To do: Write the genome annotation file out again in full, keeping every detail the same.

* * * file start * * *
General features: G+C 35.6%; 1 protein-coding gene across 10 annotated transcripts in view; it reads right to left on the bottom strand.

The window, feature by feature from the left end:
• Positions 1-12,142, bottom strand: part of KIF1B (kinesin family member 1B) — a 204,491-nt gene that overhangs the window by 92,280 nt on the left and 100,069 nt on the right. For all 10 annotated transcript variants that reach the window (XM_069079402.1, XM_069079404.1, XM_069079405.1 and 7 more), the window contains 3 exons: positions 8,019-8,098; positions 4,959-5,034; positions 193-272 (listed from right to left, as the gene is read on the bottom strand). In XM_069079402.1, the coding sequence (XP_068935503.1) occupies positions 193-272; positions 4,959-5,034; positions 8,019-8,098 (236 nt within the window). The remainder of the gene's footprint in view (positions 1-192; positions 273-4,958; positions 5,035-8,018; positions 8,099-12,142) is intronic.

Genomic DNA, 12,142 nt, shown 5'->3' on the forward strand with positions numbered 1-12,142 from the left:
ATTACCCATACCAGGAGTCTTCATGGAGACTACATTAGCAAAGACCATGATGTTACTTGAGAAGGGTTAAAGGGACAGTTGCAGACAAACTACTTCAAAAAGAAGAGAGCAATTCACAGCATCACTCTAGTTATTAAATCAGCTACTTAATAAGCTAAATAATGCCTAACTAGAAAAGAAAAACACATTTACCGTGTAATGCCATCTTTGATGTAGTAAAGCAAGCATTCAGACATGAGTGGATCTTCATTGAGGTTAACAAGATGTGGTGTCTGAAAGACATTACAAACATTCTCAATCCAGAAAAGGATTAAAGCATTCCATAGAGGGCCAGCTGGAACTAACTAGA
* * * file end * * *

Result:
General features: G+C 35.6%; 1 protein-coding gene across 10 annotated transcripts in view; it reads right to left on the bottom strand.

The window, feature by feature from the left end:
• Positions 1-12,142, bottom strand: part of KIF1B (kinesin family member 1B) — a 204,491-nt gene that overhangs the window by 92,280 nt on the left and 100,069 nt on the right. For all 10 annotated transcript variants that reach the window (XM_069079402.1, XM_069079404.1, XM_069079405.1 and 7 more), the window contains 3 exons: positions 8,019-8,098; positions 4,959-5,034; positions 193-272 (listed from right to left, as the gene is read on the bottom strand). In XM_069079402.1, the coding sequence (XP_068935503.1) occupies positions 193-272; positions 4,959-5,034; positions 8,019-8,098 (236 nt within the window). The remainder of the gene's footprint in view (positions 1-192; positions 273-4,958; positions 5,035-8,018; positions 8,099-12,142) is intronic.

Genomic DNA, 12,142 nt, shown 5'->3' on the forward strand with positions numbered 1-12,142 from the left:
ATTACCCATACCAGGAGTCTTCATGGAGACTACATTAGCAAAGACCATGATGTTACTTGAGAAGGGTTAAAGGGACAGTTGCAGACAAACTACTTCAAAAAGAAGAGAGCAATTCACAGCATCACTCTAGTTATTAAATCAGCTACTTAATAAGCTAAATAATGCCTAACTAGAAAAGAAAAACACATTTACCGTGTAATGCCATCTTTGATGTAGTAAAGCAAGCATTCAGACATGAGTGGATCTTCATTGAGGTTAACAAGATGTGGTGTCTGAAAGACATTACAAACATTCTCAATCCAGAAAAGGATTAAAGCATTCCATAGAGGGCCAGCTGGAACTAACTAGA